Interview with “The Modern Lovers” Director Atsuro Shimoyashiro at the Osaka Asian Film Film Festival 2020

Atsuro Shimoyashiro was at this year’s Osaka Asian Film Festival with The Modern Lovers, a sexually explicit story about two former lovers reuniting, raking over their past relationship and realizing their regrets. His path to the festival is an interesting example of an indie film warrior. After dropping out of college, Shimoyashiro studied at the Film School of Tokyo and has had an interesting career working in music and indie movies. He directed films like Walk in the Room (2016), which was selected for TAMA NEW WAVE and the Kanazawa Film Festival 2017, and Voyage Garden (2018), which was selected for O!!DO Short Film Festival. He has also produced music for films, including two by Shinji Imaoka, Long Goodbye: Private Detective Kurinosuke Furui (2017) and Reiko and the Dolphin (2019).

The Modern Lovers is something else. A hip movie with an atmosphere choked with longing, lust and a little bitterness. Due to the nudity involved and its brief story, it brings to mind the pink films of the Roman Porno genre despite being an indie drama. There seems to be some creative connection since legendary pink film director Shinji Imaoka makes a brief appearance in a bar scene and Shimoyashiro has collaborated with him. It may be tempting to see Shimoyashiro as a new generation of pink film director but he is firmly on the indie side of things, as he explained when he sat down to talk about The Modern Lovers and his inspirations. This interview was conducted with the help of translators Keiko Matsushita and Takako Pocklington.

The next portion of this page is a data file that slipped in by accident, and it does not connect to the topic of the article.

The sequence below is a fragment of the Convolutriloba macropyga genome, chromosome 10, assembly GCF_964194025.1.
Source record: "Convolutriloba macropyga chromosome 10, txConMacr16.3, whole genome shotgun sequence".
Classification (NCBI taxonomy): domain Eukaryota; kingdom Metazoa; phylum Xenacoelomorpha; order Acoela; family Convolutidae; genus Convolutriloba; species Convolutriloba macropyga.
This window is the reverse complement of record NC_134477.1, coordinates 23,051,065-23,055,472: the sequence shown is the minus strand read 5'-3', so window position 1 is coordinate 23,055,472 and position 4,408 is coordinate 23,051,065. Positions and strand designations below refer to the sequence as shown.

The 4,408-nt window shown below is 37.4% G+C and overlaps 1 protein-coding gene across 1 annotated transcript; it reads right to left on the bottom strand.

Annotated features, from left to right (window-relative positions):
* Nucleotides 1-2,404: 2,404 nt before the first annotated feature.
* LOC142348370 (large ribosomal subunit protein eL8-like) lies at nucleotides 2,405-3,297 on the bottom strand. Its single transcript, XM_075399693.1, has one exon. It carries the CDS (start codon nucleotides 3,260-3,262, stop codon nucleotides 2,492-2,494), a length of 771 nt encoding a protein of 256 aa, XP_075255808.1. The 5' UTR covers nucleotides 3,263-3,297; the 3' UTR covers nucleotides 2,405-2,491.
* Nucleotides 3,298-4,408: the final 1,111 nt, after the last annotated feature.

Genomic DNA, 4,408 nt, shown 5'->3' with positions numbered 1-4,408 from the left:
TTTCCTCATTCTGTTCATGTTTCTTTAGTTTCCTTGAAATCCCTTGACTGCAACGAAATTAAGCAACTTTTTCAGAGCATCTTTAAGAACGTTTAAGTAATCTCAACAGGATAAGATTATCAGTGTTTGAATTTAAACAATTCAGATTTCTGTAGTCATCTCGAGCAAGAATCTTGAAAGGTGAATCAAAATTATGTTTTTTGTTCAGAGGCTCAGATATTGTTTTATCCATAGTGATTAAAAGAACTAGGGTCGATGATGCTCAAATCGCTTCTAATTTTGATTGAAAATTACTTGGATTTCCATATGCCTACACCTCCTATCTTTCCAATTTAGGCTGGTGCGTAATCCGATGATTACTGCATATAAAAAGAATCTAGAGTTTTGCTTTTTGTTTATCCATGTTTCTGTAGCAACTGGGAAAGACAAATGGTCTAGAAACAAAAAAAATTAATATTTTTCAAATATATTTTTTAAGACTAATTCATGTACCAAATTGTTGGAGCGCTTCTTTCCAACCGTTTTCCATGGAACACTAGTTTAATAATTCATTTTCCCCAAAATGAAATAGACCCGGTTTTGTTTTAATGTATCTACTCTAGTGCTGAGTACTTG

Thank you for doing the interview, the first question of which is… how do you describe the film?

It is a story of a man who used to make films. I also went to a college of filmmaking and there are people around me who used to make films but have given up. I don’t think of it negatively, giving up your dream, though. This story was made by people whom I met… it’s difficult to explain.

What would you say the message of the film is?

Life goes on even if you have failed something you wanted to pursue or even if you succeeded in something you want to pursue… Even if you linger in the pain of failure or you give up with a feeling like ‘that’s it”, you can’t move on until you finish going through all of these processes. I think that is the cruelness of life but I wanted to choose cruelty [as a theme of the film] and I think this is also a form of happiness.

It’s a bit like Reiko and the Dolphin?

I got involved in Reiko and the Dolphin as a music composer/producer. I have worked with director Shinji Imaoka quite a few times, so I may have brought a similar nuance to this film but how I address [the theme] is slightly different. I was working with same crew, though.

So, there’s no inspiration from Shinji Imaoka?

I think I have got some inspiration from him as I like his old pink films or NIKKATSU Roman Porno. By the way, I like director [Tatsumi] Kumashiro’s Roman Porno very much. I think there are not many films which have that style or its atmosphere nowadays, so this film is a bit like an homage to those films.

Could you describe the writing process?

I had a rough idea for the plot. I would take notes when I heard some episodes and I was moved, then I added those kinds of details into the story. It took two years, collaborating with my friend Naoaki Akamatsu. We occasionally met up and discussed it. We took rather a long time.

Why did you select these actors?

Ryu Morioka played a lead role in one of director Imaoka’s films [Long Goodbye: Private Detective Kurinosuke Furui]. I produced the soundtrack for that film and made a song for Morioka to sing. That was the first time I met him. He used to direct films when he was a college student. He hasn’t shot any films since then, though. I considered him as an “our side” sort of actor who could understand a director’s feeling. That’s why I thought he was the right person for the role.

Kawakami-san is a so-called AV actress but I happened to find her with her photo book. I didn’t know that she was acting when I first saw her in the book. I thought she has really colorful facial expressions and checked her films. I realized that she is also a good actress. Then I offered her this role, because I thought she would want to act in normal films not in porn films and she accepted it enthusiastically.